Culture Over Everything. Not really a philosophy that drives this new wave of ‘female pop mc’s, with the term ‘MC’ used extremely loosely. Ever since the disappearing act of Ms Hill, we have had a number of sheep (in wolf’s clothing) trying to assume the evolution of the female rap artist. Fortunately, there are some that know that in order to be the future, you have to be based on the past, respect and appreciation of it is a must.
Signed to 9th Wonder’s music imprint ‘It’s A Wonderful World Music Group’, Rapsody is one of those rare female mc’s previously described. Three mixtapes into the game, Rapsody has established herself as a feared underground MC, gaining respect from the likes of Kendrick Lamar, Jean Grae, Talib Kweli, Erykah Badu and Big K.R.I.T (to name a few..), as well as touring with Mac Miller.
The Cypher decided to get a deeper and more personal look into the career of Rapsody, getting together her thoughts on the rap game, female emcees and her future.
The Cypher: You have a number of mixtapes under your belt. Is it now difficult to figure a direction for the album, or ascertain which tracks are album worthy?
Rapsody: “No, it doesn’t at all. I’ve been doing songs for the album here and there throughout the year. What helps me figure what songs are album worthy are the beats. I want the beats to be a lot bigger for the album.”
Being under the wing of 9th Wonder must have been pretty overwhelming at first, we can imagine him being an amazing influence. How exactly did it all begin?
“I met him while I was in college. Myself and my Kooley High band mates started a hip hop organization on campus. He came by to speak to us. I played him the first two songs I ever wrote or recorded. He said I had a lot of potential and took me under his wing. In 2008, I signed to Jamla records and the rest is the future.”
(Having worked with 9th Wonder) Is there any one that you’ve yet to work with that you would love to?
Producer wise? Yes, most definitely. I can’t wait to work with DJ Premier, and Pete Rock. As well as Hi-Tek.”
We love the fact that you started out with spoken word before moving into hip hop. How do you feel his compares to the more mainstream artists like Nicki Minaj who have come from an acting background ?
“I don’t think it has much to do with why our styles are so different or anything. Mos Def has an acting background, and a spoken word background. Im sure acting really helped them both as a entertainers. She’s a great performer. For me personally, starting out with poetry helped with my play on words, and how to arrange them. Jay-Z didn’t have to do spoken word to be the best at what he does. It’s just more of what you’re into. What you like to do. She has a passion to act. I have a love for poetry. That’s just what it is.”
Where do you think the culture of hip hop is heading? We’ve seen braggadocio rhymes taken to another level with Watch the Throne, and Emo-Rap come to the forefront with Drake…
“I hope there is more balance on a mainstream level. There is room for it all in Hip Hop. I enjoy good music not matter what style of Hip Hop it is. Whether its “emo”, braggadocio, or “gangsta”. I do know for certain that Hip Hop in academia is expanding, and before long will be studied at Universities like they study Jazz, etc.”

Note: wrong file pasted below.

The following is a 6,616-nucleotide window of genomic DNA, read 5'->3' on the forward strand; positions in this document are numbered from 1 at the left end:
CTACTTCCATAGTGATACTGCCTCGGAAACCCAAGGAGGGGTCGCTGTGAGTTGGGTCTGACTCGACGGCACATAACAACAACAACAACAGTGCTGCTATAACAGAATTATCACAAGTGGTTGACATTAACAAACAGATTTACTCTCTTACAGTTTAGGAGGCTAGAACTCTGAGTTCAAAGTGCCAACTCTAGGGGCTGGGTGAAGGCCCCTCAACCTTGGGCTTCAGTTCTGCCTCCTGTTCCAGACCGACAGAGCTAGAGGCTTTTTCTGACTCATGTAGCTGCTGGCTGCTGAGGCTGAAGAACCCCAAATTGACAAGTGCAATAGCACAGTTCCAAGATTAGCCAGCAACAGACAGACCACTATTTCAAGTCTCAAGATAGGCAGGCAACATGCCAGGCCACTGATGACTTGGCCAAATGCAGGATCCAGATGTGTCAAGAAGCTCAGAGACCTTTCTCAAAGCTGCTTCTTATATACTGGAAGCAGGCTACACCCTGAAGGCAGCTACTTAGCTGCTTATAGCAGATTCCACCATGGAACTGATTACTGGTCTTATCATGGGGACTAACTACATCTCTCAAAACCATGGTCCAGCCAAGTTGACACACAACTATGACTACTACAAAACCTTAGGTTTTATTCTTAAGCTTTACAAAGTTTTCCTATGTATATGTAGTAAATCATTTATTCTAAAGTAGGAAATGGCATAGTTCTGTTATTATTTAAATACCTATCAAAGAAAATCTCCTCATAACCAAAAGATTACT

In Lampin’, you rap ‘parents on your back, they don’t really understand rap’. Did you have a difficult time justifying this as a career to them? Are they supportive of your efforts now ?
“It definitely was an idea they had to get used to. They’ve always been supportive. But, they know how hard it is to break into the music industry. No parents wants to see there child struggle. And, being from North Carolina, it’s not common to know someone who made it successfully in the arts. It’s far from the “big city where dreams are made”. But, they have come around a lot. I guess they saw there was no stopping me. I was in it to win it. lol. So, they support me whole heartedly. ”
One thing we were quietly hoping was for a collaboration with Kendrick Lamar. Rock The Bells is a dream come true, how did the link up come about and what attracted you to working with him?
“Kendrick was in North Carolina performing at NCCU in Durham. 9th called him and invited him to the studio. He came and listened to some jams we had recorded for “For Everything” and said he would bless me. Thats how it went down in a nut shell. I’m a fan of Kendrick Lamar. He is incredible! A legend in the making. He makes incredible music and his flow and lyrics are crazy dope. I’m honoured to have him on the project.”
What was running through your mind when you first heard the beat for ‘Lampin’? We are absolutely in love this ! Its a personal favourite off ‘Thank H.E.R Now’.
“I was floored. I think I immediately asked Eric G when he played “man,whos beat is that?”. When he said no one had it, I jumped on it so fast! I HAD to have it. It just gave me a warm feeling. It made me feel thesame way I felt when I first saw the intro to Brown Sugar. It was beautiful. It was Hip Hop. Eric G is amazing!! His future is so bright! The world will know him, and every other producer in The Soul Council (Khrysis, Amp, E. Jones, Ka$h and Fatin) soon enough!”
You have a feature with UK London bred artist Estelle. Are there any artists from the UK that are a regular listen? any of those you would love to work with ?
“I definitely listen to a lot of Estelle. She makes incredible music. Her latest releases, Break My Heart and Thank You are my jams! Im excited for her next project! I would love to know who some other dope UK artist are,too.”